Of the view that most Muslims in Pakistan and elsewhere are in denial about religiously motivated terrorism that emanates from Muslim countries, Dr. Hussain, however, says the U.S. will have to address “petro-dollar Islam.” Saudi-funded Wahhabi and Salafi groups place their people in strategic locations to look after the flock (the imam of a mosque, for example), points out Mr. Hamdani.
It is in ‘Sunday' schools — ironically, a Christian import — attached to mosques and Islamic centres that the ABCD generation learns about Islam as parents find they are ill-equipped to teach their children how to read Arabic and the Koran. Many of these schools, according to Dr. Hussain, do not teach the “kinder and gentler” version of Islam. Though the Muslim-Americans — especially of Pakistani origin — are trying to take back their mosques and the Sunday schools, “petro-dollar Islam” is too well-funded to be fought. “The U.S. government will have to do that, but as long as the U.S. depends on Mid-East oil, it is difficult for them to come down too hard on it.”
Though the writing on the wall has been there for some time now, analysts feel that the U.S. has been slow in taking proactive measures to engage with the Muslim community, unlike the British government which began to do so in the wake of the Bradford race riots of July 2001, and more so after the 7/7 London Tube attacks. In an analysis he wrote for the Brookings Institution in October 2008 on the “Prospects of Youth Radicalisation in Pakistan: Implications for U.S. Policy,” Moeed Yusuf — South Asia adviser at the United States Institute of Peace — said America should revisit its visa and immigration policy for Pakistan nationals.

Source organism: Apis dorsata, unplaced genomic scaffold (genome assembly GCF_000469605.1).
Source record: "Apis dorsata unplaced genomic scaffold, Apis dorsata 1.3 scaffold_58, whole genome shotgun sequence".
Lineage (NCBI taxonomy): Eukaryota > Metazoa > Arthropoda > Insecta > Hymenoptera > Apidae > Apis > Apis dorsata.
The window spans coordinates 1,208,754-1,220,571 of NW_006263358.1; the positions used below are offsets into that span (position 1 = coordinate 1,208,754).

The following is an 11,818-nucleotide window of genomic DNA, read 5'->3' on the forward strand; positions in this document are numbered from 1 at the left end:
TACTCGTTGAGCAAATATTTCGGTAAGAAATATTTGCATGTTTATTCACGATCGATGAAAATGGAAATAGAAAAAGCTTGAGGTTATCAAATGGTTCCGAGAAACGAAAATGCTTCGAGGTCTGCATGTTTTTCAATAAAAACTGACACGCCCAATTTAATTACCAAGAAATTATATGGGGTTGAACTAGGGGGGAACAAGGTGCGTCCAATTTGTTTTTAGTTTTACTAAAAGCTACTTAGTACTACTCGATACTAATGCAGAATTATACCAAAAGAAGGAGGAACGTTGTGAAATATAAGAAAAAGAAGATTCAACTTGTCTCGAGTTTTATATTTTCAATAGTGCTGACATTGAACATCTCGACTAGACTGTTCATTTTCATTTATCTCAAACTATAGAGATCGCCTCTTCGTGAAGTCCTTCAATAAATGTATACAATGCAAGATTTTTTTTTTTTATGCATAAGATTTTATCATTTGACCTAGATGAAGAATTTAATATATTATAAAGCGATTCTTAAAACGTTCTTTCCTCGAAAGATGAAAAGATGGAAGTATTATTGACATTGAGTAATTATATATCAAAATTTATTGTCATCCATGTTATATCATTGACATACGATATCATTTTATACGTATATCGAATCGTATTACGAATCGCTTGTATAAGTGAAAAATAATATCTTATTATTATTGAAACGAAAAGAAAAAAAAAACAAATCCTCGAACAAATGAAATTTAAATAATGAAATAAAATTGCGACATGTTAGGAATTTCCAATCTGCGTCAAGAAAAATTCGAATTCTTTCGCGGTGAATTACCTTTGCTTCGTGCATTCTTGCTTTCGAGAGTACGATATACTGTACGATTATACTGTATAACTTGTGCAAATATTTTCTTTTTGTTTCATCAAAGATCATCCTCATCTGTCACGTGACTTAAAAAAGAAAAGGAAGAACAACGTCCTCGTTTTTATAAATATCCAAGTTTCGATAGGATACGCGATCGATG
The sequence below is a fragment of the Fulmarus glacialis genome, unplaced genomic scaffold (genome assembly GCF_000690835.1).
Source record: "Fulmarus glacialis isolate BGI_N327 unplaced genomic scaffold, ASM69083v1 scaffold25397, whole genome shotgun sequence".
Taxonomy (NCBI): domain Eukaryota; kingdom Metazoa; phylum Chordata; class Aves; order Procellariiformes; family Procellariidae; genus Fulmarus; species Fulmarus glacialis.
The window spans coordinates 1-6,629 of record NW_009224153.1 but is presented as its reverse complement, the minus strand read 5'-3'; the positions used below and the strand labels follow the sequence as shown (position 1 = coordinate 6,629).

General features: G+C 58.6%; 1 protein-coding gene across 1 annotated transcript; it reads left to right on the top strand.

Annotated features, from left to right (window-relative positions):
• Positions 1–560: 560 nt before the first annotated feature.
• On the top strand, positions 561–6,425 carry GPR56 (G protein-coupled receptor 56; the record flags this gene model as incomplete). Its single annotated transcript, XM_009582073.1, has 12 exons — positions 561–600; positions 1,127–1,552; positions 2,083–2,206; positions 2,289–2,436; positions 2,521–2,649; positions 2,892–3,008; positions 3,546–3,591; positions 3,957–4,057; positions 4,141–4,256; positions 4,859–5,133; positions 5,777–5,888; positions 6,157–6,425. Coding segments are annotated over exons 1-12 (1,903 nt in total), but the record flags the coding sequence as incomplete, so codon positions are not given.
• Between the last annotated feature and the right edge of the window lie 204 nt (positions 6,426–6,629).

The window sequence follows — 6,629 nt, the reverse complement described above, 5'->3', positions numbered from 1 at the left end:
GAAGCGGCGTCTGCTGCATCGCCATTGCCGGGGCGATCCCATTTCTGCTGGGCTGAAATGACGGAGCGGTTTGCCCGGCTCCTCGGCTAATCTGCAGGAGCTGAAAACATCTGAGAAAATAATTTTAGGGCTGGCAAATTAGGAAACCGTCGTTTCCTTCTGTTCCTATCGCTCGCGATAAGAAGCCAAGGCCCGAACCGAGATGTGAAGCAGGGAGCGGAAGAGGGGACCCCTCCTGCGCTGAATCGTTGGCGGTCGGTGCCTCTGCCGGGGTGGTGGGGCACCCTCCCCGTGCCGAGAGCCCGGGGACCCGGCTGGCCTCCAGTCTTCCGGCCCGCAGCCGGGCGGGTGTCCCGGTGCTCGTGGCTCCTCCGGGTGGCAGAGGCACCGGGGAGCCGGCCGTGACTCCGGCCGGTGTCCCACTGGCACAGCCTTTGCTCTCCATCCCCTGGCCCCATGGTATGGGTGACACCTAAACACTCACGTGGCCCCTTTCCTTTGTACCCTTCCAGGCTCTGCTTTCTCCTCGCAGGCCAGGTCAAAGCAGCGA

Although he was writing on the measures to stop radicalisation in Pakistan, Mr. Yusuf dwelt on how the discriminatory attitude at airports and embassies was causing resentment among mainstream Pakistanis. This treatment made them challenge the “dichotomy of supporting the U.S. as a frontline ally in the war on terror and being singled out, deported or refused visas in large numbers.”
That the U.S. administration ought to do something to undercut radicalisation is a view also held by Richard A. Clark, national coordinator for security and counter-terrorism in the Clinton White House. Writing in The Washington Post after Shahzad was picked up, he said President Barack Obama should propose greater outreach to the Muslim community to deal with “wannabe terrorists” like Shahzad and ‘Jihad Jane.'
“In the raw aftermath of a successful attack, it will be very hard for an American President to shift the debate in a more productive and honest direction.” The near-miss, Mr. Clark argues, should be turned into an opportunity to refine tactics of countering terrorism, one of which is the “time-consuming and less glamorous work of defeating radical Islamist ideology in the battle of ideas.”
Source: The Hindu, New Delhi